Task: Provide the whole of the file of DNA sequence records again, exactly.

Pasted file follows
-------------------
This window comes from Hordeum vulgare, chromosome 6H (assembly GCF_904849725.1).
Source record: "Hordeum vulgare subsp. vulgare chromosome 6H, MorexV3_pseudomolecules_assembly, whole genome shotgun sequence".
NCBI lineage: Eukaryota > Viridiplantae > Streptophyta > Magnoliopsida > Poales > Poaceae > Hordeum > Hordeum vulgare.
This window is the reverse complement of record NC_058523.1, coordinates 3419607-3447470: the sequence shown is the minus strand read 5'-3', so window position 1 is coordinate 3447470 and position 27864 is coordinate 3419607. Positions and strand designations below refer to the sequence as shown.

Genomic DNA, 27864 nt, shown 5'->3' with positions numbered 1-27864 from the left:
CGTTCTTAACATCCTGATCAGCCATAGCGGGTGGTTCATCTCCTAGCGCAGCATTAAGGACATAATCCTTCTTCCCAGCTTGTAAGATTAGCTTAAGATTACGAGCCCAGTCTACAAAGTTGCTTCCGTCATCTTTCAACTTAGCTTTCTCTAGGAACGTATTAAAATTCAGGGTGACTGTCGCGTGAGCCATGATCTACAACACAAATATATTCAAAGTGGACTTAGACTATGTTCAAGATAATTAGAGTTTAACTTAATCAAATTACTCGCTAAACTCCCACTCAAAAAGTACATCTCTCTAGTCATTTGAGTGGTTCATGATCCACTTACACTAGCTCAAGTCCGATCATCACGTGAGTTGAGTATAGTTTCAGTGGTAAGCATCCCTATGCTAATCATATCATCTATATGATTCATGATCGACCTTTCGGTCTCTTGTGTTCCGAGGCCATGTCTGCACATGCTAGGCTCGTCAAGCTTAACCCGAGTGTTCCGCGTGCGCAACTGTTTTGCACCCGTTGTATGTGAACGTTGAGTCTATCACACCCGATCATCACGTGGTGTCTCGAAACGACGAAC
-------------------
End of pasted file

This window comes from Hordeum vulgare, chromosome 6H (assembly GCF_904849725.1).
Source record: "Hordeum vulgare subsp. vulgare chromosome 6H, MorexV3_pseudomolecules_assembly, whole genome shotgun sequence".
NCBI lineage: Eukaryota > Viridiplantae > Streptophyta > Magnoliopsida > Poales > Poaceae > Hordeum > Hordeum vulgare.
This window is the reverse complement of record NC_058523.1, coordinates 3419607-3447470: the sequence shown is the minus strand read 5'-3', so window position 1 is coordinate 3447470 and position 27864 is coordinate 3419607. Positions and strand designations below refer to the sequence as shown.

Genomic DNA, 27864 nt, shown 5'->3' with positions numbered 1-27864 from the left:
CGTTCTTAACATCCTGATCAGCCATAGCGGGTGGTTCATCTCCTAGCGCAGCATTAAGGACATAATCCTTCTTCCCAGCTTGTAAGATTAGCTTAAGATTACGAGCCCAGTCTACAAAGTTGCTTCCGTCATCTTTCAACTTAGCTTTCTCTAGGAACGTATTAAAATTCAGGGTGACTGTCGCGTGAGCCATGATCTACAACACAAATATATTCAAAGTGGACTTAGACTATGTTCAAGATAATTAGAGTTTAACTTAATCAAATTACTCGCTAAACTCCCACTCAAAAAGTACATCTCTCTAGTCATTTGAGTGGTTCATGATCCACTTACACTAGCTCAAGTCCGATCATCACGTGAGTTGAGTATAGTTTCAGTGGTAAGCATCCCTATGCTAATCATATCATCTATATGATTCATGATCGACCTTTCGGTCTCTTGTGTTCCGAGGCCATGTCTGCACATGCTAGGCTCGTCAAGCTTAACCCGAGTGTTCCGCGTGCGCAACTGTTTTGCACCCGTTGTATGTGAACGTTGAGTCTATCACACCCGATCATCACGTGGTGTCTCGAAACGACGAAC